The Prisoners Are Also the Jailers

Dan Savage devotes his column today to gay teenagers struggling with the closet. To one recently out lesbian highschooler stuck in a small-minded town he writes (“How to Cope in the Closet,” The Stranger, 13 March 2008):

The shits conspiring to make you miserable, TALI, are unlikely to have lives anywhere near as interesting as the one on which you’re about to embark. Your classmates are making you miserable now because they know, deep down in their little black hearts, that their lives are going to be duller than day-old douche water compared to yours. Their lives aren’t going to be dull because they’re straight, TALI, but because the value they place on conformity — that’s the reason they feel they have a right to abuse you now — is a prison they’ve constructed around themselves.

Contra The End of History and the Last Man, someone should make a study of that other force in the composition of humanity, every bit as fundamental as thymos, the demand for conformity. It would seem to be the central front of resistance to the march of liberalism. One can imagine that in socially oppressive countries the world over it is some deeply felt need for everyone to cohere, the tendency to see any difference as a personal affront to one’s self — among the politically powerful, but among the masses as well — that is the cause of the oppressive culture.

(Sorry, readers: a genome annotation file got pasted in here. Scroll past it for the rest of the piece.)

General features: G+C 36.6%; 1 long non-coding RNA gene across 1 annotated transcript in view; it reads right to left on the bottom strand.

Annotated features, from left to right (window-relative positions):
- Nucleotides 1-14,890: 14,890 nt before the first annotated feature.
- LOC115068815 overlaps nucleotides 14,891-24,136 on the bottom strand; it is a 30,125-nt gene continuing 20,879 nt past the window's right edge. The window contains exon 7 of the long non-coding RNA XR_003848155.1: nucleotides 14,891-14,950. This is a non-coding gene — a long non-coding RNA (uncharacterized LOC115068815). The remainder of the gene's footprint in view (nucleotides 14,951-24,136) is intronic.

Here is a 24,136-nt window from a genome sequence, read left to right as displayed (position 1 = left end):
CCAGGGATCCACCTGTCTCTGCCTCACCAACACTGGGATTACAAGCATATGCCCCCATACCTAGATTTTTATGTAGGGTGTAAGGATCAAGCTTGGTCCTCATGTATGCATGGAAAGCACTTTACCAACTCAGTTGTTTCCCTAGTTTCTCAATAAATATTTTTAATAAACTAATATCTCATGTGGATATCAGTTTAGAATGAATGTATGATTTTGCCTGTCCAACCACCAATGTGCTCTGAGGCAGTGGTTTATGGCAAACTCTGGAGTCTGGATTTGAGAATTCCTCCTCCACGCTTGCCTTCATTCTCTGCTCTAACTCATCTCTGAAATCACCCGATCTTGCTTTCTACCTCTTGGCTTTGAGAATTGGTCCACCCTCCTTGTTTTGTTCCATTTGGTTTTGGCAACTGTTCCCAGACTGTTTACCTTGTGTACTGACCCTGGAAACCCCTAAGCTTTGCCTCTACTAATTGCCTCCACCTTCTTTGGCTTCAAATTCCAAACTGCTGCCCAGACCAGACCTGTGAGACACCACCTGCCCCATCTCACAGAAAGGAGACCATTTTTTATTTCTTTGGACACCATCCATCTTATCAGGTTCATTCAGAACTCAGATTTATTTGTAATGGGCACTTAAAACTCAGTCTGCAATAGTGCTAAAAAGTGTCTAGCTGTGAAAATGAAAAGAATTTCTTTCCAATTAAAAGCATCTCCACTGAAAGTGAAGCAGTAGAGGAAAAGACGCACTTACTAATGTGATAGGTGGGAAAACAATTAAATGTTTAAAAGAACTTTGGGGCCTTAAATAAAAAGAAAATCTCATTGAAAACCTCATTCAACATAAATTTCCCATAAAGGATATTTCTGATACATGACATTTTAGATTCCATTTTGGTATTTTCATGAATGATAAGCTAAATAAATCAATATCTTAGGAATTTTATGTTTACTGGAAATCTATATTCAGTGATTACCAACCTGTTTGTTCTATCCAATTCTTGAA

I’m not sure how adequately I have characterized it here as the demand for conformity. I’m not sure that is the fundamental feature. Perhaps a certain commonality is required to execute that similarly fundamental impulse, the us-them distinction. Or perhaps conformity is required for adequate mirroring. Again, I think that a study, informed by all the human sciences, is in order — its cognitive and evolutionary source, its logical structure, its sociological operation, its historical and political consequence. As a fundamental characteristic of the human psyche, its suppression, like so many other human blights, must be subdued anew each generation. But having made a more thorough study we might forge more effective weapons to the cause. To suggest the Foucaultian point, to make a study would itself be to forge one such weapon.